DENVER (Reuters) - Supporters of a Denver ballot initiative to allow marijuana use at bars and other establishments have pulled the measure after city leaders and business groups agreed to discuss a compromise, the pro-pot group said on Thursday.
The Campaign for Limited Social Cannabis Use said it collected more than twice the number of signatures from registered voters to place the measure on the city ballot but agreed to hold off on putting it before voters in November.
“We believe in the language we put forward and that adults who consume cannabis deserve the same freedoms to congregate and socialize as those who consume alcohol,” the group’s spokesman, Mason Tvert, said in statement. “We were persuaded, however, by members of the political and business communities, who requested participation in this process.”
In 2012, voters in Colorado and Washington legalized the recreational use of marijuana by adults. Alaska, Oregon and the District of Columbia subsequently followed suit.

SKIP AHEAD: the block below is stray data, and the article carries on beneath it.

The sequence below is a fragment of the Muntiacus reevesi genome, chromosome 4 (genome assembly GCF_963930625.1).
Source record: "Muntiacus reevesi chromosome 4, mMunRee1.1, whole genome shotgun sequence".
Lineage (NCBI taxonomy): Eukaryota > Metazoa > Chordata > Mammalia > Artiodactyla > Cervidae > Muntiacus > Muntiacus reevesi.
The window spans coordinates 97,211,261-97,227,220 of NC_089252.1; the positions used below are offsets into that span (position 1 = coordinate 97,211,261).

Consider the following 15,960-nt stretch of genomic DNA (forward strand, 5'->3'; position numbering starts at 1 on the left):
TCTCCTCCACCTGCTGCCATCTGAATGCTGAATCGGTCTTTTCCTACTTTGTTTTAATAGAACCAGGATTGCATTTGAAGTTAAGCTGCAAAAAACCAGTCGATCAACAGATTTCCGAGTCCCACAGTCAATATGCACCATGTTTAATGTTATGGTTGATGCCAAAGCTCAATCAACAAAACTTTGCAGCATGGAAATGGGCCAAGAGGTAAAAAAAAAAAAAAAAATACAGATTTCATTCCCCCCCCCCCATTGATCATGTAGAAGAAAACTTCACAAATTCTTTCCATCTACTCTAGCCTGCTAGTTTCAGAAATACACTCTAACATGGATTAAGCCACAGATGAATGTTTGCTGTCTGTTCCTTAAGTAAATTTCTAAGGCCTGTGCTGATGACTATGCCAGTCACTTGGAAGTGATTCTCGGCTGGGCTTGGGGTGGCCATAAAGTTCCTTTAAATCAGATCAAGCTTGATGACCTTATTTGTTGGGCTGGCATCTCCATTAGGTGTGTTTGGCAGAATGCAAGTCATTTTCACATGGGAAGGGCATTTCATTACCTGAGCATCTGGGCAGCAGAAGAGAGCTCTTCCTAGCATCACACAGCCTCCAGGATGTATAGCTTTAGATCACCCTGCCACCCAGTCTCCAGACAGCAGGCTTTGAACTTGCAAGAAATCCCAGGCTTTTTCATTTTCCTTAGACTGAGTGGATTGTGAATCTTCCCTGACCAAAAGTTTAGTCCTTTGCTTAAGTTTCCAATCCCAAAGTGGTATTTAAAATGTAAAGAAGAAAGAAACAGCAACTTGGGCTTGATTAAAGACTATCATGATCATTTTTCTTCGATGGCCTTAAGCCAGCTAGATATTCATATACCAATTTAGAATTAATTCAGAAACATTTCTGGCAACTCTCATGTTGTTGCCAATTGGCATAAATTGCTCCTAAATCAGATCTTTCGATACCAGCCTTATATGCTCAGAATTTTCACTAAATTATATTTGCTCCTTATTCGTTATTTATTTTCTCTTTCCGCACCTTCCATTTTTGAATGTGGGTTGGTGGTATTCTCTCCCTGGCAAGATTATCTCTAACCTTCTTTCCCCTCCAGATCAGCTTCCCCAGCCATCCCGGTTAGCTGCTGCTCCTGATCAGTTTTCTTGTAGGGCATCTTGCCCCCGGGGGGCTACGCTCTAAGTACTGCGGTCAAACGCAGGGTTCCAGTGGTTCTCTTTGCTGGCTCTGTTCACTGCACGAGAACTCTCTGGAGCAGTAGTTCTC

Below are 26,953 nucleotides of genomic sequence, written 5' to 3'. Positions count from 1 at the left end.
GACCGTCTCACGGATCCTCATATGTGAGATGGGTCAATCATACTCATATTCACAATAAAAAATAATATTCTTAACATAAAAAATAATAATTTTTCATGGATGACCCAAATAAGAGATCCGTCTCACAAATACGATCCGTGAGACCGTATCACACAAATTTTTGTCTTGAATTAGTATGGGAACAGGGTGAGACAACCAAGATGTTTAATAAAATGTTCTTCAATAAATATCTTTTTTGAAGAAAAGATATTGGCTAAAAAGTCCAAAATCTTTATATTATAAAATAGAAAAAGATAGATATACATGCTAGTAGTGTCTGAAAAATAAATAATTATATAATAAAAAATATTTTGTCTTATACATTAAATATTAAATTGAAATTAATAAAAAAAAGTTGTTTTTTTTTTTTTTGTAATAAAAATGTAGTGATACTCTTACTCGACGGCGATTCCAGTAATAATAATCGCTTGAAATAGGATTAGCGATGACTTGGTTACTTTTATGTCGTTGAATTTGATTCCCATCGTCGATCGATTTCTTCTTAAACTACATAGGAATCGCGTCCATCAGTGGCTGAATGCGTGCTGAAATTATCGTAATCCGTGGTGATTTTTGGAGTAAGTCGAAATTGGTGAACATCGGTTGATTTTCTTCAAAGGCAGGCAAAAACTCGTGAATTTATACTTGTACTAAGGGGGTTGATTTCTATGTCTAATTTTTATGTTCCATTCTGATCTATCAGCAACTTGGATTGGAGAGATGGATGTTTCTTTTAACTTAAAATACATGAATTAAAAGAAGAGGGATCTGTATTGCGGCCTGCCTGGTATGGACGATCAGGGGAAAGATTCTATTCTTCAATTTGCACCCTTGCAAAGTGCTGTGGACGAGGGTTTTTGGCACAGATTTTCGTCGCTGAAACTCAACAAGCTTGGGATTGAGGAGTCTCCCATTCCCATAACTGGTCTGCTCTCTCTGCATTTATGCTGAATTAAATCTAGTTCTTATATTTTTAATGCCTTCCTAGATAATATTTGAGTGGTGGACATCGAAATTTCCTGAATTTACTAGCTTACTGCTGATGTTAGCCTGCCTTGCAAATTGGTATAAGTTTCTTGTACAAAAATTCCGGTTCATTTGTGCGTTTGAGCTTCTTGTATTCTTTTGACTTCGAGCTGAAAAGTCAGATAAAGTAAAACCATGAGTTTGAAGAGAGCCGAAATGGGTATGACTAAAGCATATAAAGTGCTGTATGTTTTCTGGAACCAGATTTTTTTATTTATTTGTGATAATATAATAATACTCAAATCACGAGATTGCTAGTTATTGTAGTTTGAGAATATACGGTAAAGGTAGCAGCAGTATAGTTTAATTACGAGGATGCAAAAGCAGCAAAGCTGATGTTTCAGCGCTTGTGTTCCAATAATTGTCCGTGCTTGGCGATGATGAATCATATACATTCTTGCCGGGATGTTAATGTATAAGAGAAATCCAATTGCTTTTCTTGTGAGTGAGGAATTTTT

Under Colorado law, marijuana cannot be consumed in public, and some Denver business owners have barred its use on their premises out of concern they could face criminal or civil penalties.
Elected city leaders and other government officials, along with the Downtown Denver Partnership, an economic development organization, have agreed to participate in crafting a compromise.
Denver City Councilman Albus Brooks said he is “committed to working on a broadly acceptable solution.”
“This decision ensures we now have the time and ability to include interested stakeholders to reach consensus on this important issue,” Brooks said in a statement.
Tvert said allowing pot use at authorized businesses would decrease the number of people who use pot openly.
“There are people who come from out of town who have no legal place to consume marijuana,” Tvert said.
In a joint statement, the Colorado Restaurant Association and the Colorado Hotel and Lodging Association said they are willing to work collaboratively on the issue.
“Our respective industries are committed to working with the proponents and the city to find a solution that reflects the interests and concerns of all stakeholders,” the statement said.
Tvert said the group collected more than 10,700 signatures and was set to submit the petitions this week. If a compromise cannot be reached, he said, the group will put the issue before city voters next year.
Dan Rowland, spokesman for the city’s marijuana policy agency, said the discussions will be “a large community conversation.”